March 9th, 2003

Spying the ‘red planet’ up close United Press International

Earth’s orbit is carrying it to a rendezvous with a planetary neighbor in August that is virtually unprecedented in all of human history. On Aug. 27, Earth and Mars will share what in celestial terms could be considered a face-off when the planets pass within 34.7 million miles of each other in a phenomenon astronomers call opposition — when Earth reaches a point on a direct line between the sun and one of the other planets. Although opposition is a routine event — it occurs between Mars and Earth about every two years and 50 days — this particular one carries a special distinction. Astronomers have calculated it will be the closest proximity of Earth and the red planet in 73,000 years.

February 15th, 2002

NASA pitching nuclear power for probes United Press International

The U.S. government wants to restart research on nuclear propulsion systems for space probes and buy radioactive plutonium generators to power the robots for long-duration missions where the sun doesn’t shine. “It’s been a long time since you could say the N-word in Washington,” said NASA’s space sciences chief Ed Weiler. “But this is the right thing to do.” With nuclear propulsion, even the farthest corners of the solar system, such as Pluto, which has never been explored, will be within reach, say scientists who have been pushing for a new research and development initiative for years. NASA has no plans to use nuclear systems to propel probes off the launch pad. Rather, the nuclear reactors, which like nuclear power plants on Earth would use enriched uranium, would not be started up until they were in orbit.

August 15th, 2001

Mars may have underground water reservoirs United Press International

Mars may conceal giant reservoirs of liquid water underneath its dusty surface, which future explorers might one day tap for long-term expeditions on the red planet. “What a perfect medium for life on Mars,” added Mars expert Bill Hartmann at the Planetary Science Institute in Tucson, Ariz. “These findings may have huge implications for the search for life there.” Evidence for underground aquifers is found in decades-old pictures of craters taken by the Mars Viking Orbiter, reports a research team led by Nadine Barlow of the University of Central Florida in Orlando. These craters, ranging from 5 to 50 kilometers (3 to 30 miles) in diameter, were blasted out from Martian soil by impacts with meteors. Scientists have suggested the patterns in the ejecta — the debris around the impact craters — indicate the presence of water underground.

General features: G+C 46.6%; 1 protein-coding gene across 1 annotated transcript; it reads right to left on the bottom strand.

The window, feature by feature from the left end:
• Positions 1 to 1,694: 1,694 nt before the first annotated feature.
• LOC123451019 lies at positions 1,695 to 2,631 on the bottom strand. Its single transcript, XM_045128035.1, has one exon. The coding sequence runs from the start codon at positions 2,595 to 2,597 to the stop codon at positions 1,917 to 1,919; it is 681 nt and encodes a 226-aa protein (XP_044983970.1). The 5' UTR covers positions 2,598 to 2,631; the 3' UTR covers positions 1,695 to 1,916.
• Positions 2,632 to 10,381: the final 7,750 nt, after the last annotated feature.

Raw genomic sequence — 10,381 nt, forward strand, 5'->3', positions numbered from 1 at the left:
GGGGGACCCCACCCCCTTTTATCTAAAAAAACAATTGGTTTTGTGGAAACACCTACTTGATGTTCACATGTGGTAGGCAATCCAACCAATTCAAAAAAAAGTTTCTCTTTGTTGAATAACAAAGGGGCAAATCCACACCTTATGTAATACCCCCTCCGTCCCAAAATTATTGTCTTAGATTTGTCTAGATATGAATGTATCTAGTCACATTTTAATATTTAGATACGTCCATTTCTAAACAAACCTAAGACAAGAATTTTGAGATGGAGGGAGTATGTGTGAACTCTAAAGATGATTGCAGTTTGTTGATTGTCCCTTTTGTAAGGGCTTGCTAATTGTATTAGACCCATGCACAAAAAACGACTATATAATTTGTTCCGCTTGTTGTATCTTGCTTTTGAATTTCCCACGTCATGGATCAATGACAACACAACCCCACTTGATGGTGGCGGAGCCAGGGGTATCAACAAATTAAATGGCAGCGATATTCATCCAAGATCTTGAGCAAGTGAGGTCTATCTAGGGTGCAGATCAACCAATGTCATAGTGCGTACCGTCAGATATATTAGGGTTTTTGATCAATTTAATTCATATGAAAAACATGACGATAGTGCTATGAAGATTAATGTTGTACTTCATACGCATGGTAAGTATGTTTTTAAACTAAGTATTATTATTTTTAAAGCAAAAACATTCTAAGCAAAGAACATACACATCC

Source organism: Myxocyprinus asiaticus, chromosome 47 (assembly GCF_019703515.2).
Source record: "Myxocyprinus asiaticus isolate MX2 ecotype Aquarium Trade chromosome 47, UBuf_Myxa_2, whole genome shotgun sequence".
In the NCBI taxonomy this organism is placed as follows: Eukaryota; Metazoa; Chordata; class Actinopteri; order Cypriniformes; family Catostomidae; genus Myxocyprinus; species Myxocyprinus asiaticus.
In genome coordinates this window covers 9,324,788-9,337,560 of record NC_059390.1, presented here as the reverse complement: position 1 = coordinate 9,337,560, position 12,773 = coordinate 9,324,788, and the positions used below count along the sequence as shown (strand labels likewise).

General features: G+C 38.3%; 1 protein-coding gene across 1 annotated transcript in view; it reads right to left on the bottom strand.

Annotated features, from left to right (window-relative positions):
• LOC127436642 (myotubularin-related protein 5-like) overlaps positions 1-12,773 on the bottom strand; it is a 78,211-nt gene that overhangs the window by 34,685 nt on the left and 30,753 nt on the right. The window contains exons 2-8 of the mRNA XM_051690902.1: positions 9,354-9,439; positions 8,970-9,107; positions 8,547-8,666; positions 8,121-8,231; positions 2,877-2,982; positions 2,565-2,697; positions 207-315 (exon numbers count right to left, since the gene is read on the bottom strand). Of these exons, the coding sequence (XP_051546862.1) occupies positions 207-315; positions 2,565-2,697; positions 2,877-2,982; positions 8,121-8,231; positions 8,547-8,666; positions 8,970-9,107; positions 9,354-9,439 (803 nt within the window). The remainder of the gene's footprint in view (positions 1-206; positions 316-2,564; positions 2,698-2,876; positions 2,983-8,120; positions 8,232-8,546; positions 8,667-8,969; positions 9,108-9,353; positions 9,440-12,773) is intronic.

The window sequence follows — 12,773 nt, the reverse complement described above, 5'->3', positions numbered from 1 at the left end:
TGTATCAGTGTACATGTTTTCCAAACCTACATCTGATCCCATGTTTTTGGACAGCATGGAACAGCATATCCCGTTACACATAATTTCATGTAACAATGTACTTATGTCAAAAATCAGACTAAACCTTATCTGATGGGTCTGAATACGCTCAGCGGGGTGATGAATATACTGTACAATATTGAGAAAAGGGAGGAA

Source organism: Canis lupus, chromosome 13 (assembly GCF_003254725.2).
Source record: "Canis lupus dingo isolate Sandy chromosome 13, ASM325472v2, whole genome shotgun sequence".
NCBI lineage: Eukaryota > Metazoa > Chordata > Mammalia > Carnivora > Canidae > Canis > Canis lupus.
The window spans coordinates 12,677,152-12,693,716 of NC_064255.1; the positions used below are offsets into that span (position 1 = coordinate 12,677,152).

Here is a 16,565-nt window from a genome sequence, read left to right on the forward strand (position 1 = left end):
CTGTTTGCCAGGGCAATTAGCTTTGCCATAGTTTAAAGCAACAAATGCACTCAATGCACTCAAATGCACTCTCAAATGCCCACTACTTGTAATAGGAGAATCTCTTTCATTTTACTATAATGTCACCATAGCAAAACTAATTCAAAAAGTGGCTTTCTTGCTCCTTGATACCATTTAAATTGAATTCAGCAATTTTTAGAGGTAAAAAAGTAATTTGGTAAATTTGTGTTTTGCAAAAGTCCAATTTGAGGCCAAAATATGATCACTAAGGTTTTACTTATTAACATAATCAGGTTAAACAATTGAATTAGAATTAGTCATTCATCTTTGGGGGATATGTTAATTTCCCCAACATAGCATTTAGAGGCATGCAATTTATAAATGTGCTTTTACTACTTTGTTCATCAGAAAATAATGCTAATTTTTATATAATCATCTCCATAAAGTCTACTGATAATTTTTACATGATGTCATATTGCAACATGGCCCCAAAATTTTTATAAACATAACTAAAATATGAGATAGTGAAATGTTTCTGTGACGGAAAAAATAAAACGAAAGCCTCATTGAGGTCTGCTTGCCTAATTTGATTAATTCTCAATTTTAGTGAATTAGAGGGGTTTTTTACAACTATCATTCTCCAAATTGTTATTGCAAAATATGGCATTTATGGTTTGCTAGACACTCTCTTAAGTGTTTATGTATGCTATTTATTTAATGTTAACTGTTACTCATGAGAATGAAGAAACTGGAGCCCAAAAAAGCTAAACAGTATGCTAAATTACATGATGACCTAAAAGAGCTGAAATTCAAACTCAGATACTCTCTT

November 22nd, 2000

Scientists report ‘alien’ life United Press International

Scientists in Wales said they discovered what may be a tiny form of primitive alien life that a passing comet may have dropped into Earth’s atmosphere, London’s Daily Mail newspaper reported today. Researchers said that in the filter of a high-flying balloon operated by the Indian Space Research Organization, they found a strain of bacteria unlike anything on Earth. The bacteria were found at an altitude of 10 miles and scientists from the ISRO, Cardiff University and the University of Wales College of Medicine said it may have come from a comet on a close approach to earth, according to the Daily Mail. Prof. Chandra Wickramasinghe, who is based at Cardiff University, said the discovery marked “the first time we have had direct evidence for the hypothesis that comets seed life on other planets.”

March 21st, 2000

NASA knew Mars Polar Lander doomed United Press International

The disappearance of NASA’s Mars Polar Lander last December was no surprise to space officials, UPI has learned. Prior to its arrival at Mars, a review board had already identified a fatal design flaw with the braking thrusters that doomed the mission, but NASA withheld this conclusion from the public. The probe was lost while attempting to land near the martian south pole on December 3.

March 21st, 2000

NASA denies hiding Mars probe flaws United Press International

A NASA spokesman vigorously denied a United Press International article that NASA knew that the Mars Polar Orbiter was doomed prior to its December crash into Mars but kept the information from the public. Brian Welch, director of public affairs at NASA headquarters in Washington, said “we think the story is whacko in every particular.”

January 21st, 2000

Russians, NASA meet secretly to plan manned Mars missions United Press International

The National Aeronautics and Space Administration quietly concluded a three-day seminar with Russian space experts Friday, to discuss better ways to send humans to Mars.

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